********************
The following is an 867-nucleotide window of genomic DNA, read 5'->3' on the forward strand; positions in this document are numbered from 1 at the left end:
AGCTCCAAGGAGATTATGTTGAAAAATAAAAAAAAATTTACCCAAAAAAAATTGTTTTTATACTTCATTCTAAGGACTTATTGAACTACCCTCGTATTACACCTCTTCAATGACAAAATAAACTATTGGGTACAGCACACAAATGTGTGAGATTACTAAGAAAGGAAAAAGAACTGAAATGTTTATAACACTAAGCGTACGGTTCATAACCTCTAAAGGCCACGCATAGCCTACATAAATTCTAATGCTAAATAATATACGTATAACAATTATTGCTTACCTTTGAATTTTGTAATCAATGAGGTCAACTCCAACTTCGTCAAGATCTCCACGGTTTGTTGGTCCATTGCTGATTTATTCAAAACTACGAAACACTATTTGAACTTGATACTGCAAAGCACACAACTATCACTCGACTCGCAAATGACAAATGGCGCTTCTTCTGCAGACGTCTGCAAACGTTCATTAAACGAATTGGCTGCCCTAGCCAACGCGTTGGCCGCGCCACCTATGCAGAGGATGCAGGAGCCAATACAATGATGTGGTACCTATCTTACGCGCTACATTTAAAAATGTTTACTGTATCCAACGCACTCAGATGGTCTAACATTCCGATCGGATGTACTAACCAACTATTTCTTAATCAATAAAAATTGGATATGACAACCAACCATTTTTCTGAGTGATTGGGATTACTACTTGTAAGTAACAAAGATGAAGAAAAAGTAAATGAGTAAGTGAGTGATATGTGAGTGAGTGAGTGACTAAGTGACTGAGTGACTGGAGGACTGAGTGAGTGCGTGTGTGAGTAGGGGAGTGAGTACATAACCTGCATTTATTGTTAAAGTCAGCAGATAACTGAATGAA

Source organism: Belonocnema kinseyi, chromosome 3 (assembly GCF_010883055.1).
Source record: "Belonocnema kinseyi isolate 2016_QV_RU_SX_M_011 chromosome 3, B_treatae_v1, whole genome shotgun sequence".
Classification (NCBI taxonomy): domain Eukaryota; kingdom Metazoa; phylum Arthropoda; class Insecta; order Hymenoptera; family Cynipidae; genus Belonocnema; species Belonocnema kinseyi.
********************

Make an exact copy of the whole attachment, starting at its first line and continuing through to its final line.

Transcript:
The following is an 867-nucleotide window of genomic DNA, read 5'->3' on the forward strand; positions in this document are numbered from 1 at the left end:
AGCTCCAAGGAGATTATGTTGAAAAATAAAAAAAAATTTACCCAAAAAAAATTGTTTTTATACTTCATTCTAAGGACTTATTGAACTACCCTCGTATTACACCTCTTCAATGACAAAATAAACTATTGGGTACAGCACACAAATGTGTGAGATTACTAAGAAAGGAAAAAGAACTGAAATGTTTATAACACTAAGCGTACGGTTCATAACCTCTAAAGGCCACGCATAGCCTACATAAATTCTAATGCTAAATAATATACGTATAACAATTATTGCTTACCTTTGAATTTTGTAATCAATGAGGTCAACTCCAACTTCGTCAAGATCTCCACGGTTTGTTGGTCCATTGCTGATTTATTCAAAACTACGAAACACTATTTGAACTTGATACTGCAAAGCACACAACTATCACTCGACTCGCAAATGACAAATGGCGCTTCTTCTGCAGACGTCTGCAAACGTTCATTAAACGAATTGGCTGCCCTAGCCAACGCGTTGGCCGCGCCACCTATGCAGAGGATGCAGGAGCCAATACAATGATGTGGTACCTATCTTACGCGCTACATTTAAAAATGTTTACTGTATCCAACGCACTCAGATGGTCTAACATTCCGATCGGATGTACTAACCAACTATTTCTTAATCAATAAAAATTGGATATGACAACCAACCATTTTTCTGAGTGATTGGGATTACTACTTGTAAGTAACAAAGATGAAGAAAAAGTAAATGAGTAAGTGAGTGATATGTGAGTGAGTGAGTGACTAAGTGACTGAGTGACTGGAGGACTGAGTGAGTGCGTGTGTGAGTAGGGGAGTGAGTACATAACCTGCATTTATTGTTAAAGTCAGCAGATAACTGAATGAA

Source organism: Belonocnema kinseyi, chromosome 3 (assembly GCF_010883055.1).
Source record: "Belonocnema kinseyi isolate 2016_QV_RU_SX_M_011 chromosome 3, B_treatae_v1, whole genome shotgun sequence".
Classification (NCBI taxonomy): domain Eukaryota; kingdom Metazoa; phylum Arthropoda; class Insecta; order Hymenoptera; family Cynipidae; genus Belonocnema; species Belonocnema kinseyi.